WASHINGTON, Jan. 6 (UPI) -- Why did retired Gen. Wesley Clark "take a Sherman" and bow out of consideration as Howard Dean's vice presidential running mate Sunday? Clark is clearly "going for broke," still convinced he can grasp the Democratic presidential nomination. But it does not appear to be a wise strategy.
When Clark stormed into the Democratic presidential race, polls immediately catapulted him to the top of the pack and his many admirers proclaimed him the hottest thing since America's last soldier-president, the much-loved Dwight Eisenhower. But instead, he is increasingly looking like Al Haig, another four-star general and former NATO supreme commander turned presidential wannabe, but one who sank without trace once he jumped into the primary waters.
To his credit, Clark has worked hard to make himself a credible candidate on domestic issues. He is highly intelligent, diligent and masters issues fast with his powerful intellect. On Monday, he unveiled a new "soak the rich" $30 billion tax plan to bring relief to poor and middle-class families with children. And his staff continues to insist at every opportunity that he will wax strong in the South and West. Well, at least they can hope.
For Clark is being unexpectedly whipsawed from two directions. He now finds himself fighting a political war on two fronts, and he is losing both of them.
First Democratic front-runner Howard Dean is continuing to surge from strength to strength. A few weeks ago he picked up the endorsement of 2000 Democratic presidential candidate Al Gore. On Tuesday, he picked up the endorsement of Gore's most potent challenger, former Sen. Bill Bradley from New Jersey. And he has also recruited a bunch of foreign policy heavyweights from the Clinton administration to run his own foreign policy team.
Dean's relations with the leaders of the Congressional Black Caucus are excellent and he may even choose one of their most legendary figures, civil rights veteran Rep. John Lewis of Georgia, as his vice presidential running mate.
All this is devastating for Clark. He got into the "Great Race" at the urging of the Bill and Hillary Clinton inner circle presenting himself as the defender of the Democratic Party establishment against Wild Man Dean. But Dean, without sacrificing a grain of his "against the Beltway" underdog appeal, has now co-opted much of the party establishment, enough, certainly to outflank and isolate the rest. Where does that leave Clark?
Floundering in his message and eroding badly against Dean in his own supposed heartland constituency is where it leaves him. Polls show Clark trailing Dean badly in South Carolina and Arizona, and he doesn't look that strong in Oklahoma, either.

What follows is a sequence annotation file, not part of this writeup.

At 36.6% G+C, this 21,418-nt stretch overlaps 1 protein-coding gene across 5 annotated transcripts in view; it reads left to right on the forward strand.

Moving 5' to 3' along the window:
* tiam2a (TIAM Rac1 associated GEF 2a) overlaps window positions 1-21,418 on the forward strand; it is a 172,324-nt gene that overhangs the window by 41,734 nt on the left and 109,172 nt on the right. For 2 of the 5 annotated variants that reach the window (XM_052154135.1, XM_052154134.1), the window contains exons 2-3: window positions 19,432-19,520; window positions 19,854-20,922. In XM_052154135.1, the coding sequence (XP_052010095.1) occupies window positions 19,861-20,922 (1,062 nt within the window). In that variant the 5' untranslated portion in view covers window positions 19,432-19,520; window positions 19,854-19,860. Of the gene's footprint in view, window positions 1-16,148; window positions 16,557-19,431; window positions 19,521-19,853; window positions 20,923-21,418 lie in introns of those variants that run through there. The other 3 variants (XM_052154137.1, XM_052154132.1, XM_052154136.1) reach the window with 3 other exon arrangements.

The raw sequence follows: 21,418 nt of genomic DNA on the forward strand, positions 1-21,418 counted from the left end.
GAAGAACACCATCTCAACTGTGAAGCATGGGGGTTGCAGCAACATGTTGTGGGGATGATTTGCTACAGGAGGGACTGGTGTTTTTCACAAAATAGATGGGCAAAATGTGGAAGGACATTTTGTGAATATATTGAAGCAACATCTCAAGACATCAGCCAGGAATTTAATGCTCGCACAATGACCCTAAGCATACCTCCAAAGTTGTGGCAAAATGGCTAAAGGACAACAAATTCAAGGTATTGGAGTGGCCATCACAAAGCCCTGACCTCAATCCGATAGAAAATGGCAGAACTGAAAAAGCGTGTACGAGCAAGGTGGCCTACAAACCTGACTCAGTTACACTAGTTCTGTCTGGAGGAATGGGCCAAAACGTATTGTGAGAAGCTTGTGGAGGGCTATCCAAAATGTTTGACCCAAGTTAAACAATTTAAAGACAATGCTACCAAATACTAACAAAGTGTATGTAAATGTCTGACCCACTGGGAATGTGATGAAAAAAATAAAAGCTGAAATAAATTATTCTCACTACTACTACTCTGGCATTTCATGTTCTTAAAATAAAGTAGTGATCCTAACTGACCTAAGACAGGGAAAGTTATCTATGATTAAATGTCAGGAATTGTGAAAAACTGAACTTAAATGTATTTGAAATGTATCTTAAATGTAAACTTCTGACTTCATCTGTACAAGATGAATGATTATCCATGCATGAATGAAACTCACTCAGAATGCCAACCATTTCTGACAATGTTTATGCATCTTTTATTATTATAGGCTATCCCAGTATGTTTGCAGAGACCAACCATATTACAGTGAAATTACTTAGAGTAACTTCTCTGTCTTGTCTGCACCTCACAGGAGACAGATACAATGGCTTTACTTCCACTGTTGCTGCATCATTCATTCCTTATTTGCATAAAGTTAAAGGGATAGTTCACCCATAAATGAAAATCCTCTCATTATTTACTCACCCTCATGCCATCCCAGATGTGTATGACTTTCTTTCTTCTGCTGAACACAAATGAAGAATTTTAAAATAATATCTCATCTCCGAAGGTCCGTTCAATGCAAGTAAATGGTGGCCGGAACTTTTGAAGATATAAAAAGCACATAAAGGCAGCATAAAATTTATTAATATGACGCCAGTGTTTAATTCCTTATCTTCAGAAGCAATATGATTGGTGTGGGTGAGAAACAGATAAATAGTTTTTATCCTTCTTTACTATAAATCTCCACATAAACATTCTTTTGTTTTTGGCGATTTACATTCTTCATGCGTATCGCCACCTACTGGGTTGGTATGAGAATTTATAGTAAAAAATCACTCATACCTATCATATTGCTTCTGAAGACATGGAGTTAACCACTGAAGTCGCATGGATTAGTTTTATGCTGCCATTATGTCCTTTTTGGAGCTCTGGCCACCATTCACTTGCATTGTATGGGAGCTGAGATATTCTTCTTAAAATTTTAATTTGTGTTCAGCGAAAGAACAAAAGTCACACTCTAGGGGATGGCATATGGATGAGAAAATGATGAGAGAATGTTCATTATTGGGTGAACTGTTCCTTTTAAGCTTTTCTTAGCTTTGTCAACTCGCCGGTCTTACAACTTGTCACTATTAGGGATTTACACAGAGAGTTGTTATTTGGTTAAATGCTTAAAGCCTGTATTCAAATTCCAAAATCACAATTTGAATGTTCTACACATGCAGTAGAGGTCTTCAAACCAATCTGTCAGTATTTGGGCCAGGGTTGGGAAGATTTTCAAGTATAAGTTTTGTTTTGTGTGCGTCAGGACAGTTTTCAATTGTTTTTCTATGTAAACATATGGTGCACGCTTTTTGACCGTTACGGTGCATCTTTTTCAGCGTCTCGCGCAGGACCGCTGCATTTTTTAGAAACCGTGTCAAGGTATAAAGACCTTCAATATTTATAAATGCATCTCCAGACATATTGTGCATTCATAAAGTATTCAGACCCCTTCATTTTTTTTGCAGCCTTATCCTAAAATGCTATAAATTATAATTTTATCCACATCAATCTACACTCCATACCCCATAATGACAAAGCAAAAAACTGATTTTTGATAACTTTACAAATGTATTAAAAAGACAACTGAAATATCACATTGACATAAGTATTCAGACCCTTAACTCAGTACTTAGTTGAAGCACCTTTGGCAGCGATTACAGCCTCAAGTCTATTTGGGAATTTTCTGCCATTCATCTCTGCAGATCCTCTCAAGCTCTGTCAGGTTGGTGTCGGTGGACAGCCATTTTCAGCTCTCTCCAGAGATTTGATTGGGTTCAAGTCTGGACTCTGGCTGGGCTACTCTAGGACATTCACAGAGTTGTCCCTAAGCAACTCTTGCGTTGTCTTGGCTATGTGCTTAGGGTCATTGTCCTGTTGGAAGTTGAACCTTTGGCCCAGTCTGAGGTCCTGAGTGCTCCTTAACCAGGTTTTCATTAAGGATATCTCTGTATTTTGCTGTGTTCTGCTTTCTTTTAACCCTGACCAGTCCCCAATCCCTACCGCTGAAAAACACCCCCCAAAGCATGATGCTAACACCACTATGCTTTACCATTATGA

Admittedly, these polls show lots of voters undecided. But in fact this is even worse news for Clark because undecided voters flow overwhelmingly to the candidates with the "big mo" -- the momentum on their side in the closing days of any campaign. Democratic election politics prove the wisdom of Jesus' famous words. "To him that hath shall be given and from him that hath not shall be taken away."
Clark is focusing on New Hampshire and he is filling the state with his money and his team. He still has a healthy campaign chest and is running ambitious ad campaigns in the key Heartland states he has sensibly targeted. But so far, Dean continues to vanish beyond the event horizon, as out of reach of the flailing ex-general as the Road Runner ever was of Wile E. Coyote.
Now Clark is suffering the fate of losing politicians and generals alike. As the mo' swings against him, troubles pile up and previously minor, insignificant itches turn into major plagues. His is John Kerry.
In Iowa where Clark is not running actively for support in the Jan. 19 caucuses, Kerry is surging. If he does well there, his campaign in New Hampshire could be revitalized. Currently Clark is holding his own against Kerry in New Hampshire but their battle there is neck-and-neck. Suddenly Kerry, who has been savaged by Dean's rise to the top, enjoys the prospect of possibly displacing Clark as the "stop Dean candidate."
Once the dazzling but misleading comparisons to Eisenhower wore off, Democratic primary voters could see that Clark was no Ike and never will be. His campaigning style remains artificial, stumbling and forced. He has lacked the intellectual self-discipline to stay on a simple focused message in one campaign appearance after another. And now that Dean has co-opted the party center, he has left Clark exposed to the charges of political carpetbagger. As the Arizona Republic reported Tuesday, Dean campaign strategists are already eagerly preparing to paint him as a "real Democrat" against Guess Who.
Clark, after all, supported the Iraq war and even voted for Republicans for president in the past -- although, it should be noted, not for President George W. Bush in November 2000. Democrats charged up by Dean no longer believe Clark is essential to give national security and foreign policy credibility to their ticket and if Iraq casualty rates rise over the next few months, and/or al-Qaida can pull off another frightful terrorist "spectacular" in the continental United States, they will believe that even less.
Even if none of those things happen, Clark's biggest trump over Kerry, his supposedly magnetic charisma, is already peeling off. Indeed, the more assiduous Clark gets in unveiling his domestic policy initiatives, the more he sounds like one of the pack of congressional presidential hopefuls frantically and futilely chasing Dean, but only eating dust in his wake.
All this could yet change. Clark might after all defy the polls and humble Dean as he expected to in the South and West. But so far, the poll numbers and the other data flowing in from the field all point against it. Clark is not breathing down Dean's neck. The cold, icy ghost of Al Haig's presidential meltdown is breathing down his.